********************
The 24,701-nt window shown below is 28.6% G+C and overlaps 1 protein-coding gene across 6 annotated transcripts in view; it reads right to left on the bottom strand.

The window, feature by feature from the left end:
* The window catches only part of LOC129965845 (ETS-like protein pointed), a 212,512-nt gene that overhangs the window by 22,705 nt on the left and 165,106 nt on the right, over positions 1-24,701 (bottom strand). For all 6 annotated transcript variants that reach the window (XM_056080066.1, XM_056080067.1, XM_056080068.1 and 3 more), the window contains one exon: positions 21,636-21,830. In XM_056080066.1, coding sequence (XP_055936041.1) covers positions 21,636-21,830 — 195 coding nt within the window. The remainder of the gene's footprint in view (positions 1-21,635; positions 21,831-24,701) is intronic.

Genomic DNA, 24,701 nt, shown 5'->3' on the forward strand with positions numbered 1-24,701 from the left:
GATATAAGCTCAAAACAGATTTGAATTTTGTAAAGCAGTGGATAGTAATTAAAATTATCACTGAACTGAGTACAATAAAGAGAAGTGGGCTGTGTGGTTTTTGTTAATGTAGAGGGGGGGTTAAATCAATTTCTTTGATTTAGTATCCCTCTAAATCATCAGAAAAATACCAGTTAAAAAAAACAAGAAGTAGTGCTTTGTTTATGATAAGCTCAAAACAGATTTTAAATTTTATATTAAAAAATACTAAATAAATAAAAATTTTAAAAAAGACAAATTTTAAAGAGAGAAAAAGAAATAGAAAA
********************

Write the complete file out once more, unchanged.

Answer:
The 24,701-nt window shown below is 28.6% G+C and overlaps 1 protein-coding gene across 6 annotated transcripts in view; it reads right to left on the bottom strand.

The window, feature by feature from the left end:
* The window catches only part of LOC129965845 (ETS-like protein pointed), a 212,512-nt gene that overhangs the window by 22,705 nt on the left and 165,106 nt on the right, over positions 1-24,701 (bottom strand). For all 6 annotated transcript variants that reach the window (XM_056080066.1, XM_056080067.1, XM_056080068.1 and 3 more), the window contains one exon: positions 21,636-21,830. In XM_056080066.1, coding sequence (XP_055936041.1) covers positions 21,636-21,830 — 195 coding nt within the window. The remainder of the gene's footprint in view (positions 1-21,635; positions 21,831-24,701) is intronic.

Genomic DNA, 24,701 nt, shown 5'->3' on the forward strand with positions numbered 1-24,701 from the left:
GATATAAGCTCAAAACAGATTTGAATTTTGTAAAGCAGTGGATAGTAATTAAAATTATCACTGAACTGAGTACAATAAAGAGAAGTGGGCTGTGTGGTTTTTGTTAATGTAGAGGGGGGGTTAAATCAATTTCTTTGATTTAGTATCCCTCTAAATCATCAGAAAAATACCAGTTAAAAAAAACAAGAAGTAGTGCTTTGTTTATGATAAGCTCAAAACAGATTTTAAATTTTATATTAAAAAATACTAAATAAATAAAAATTTTAAAAAAGACAAATTTTAAAGAGAGAAAAAGAAATAGAAAA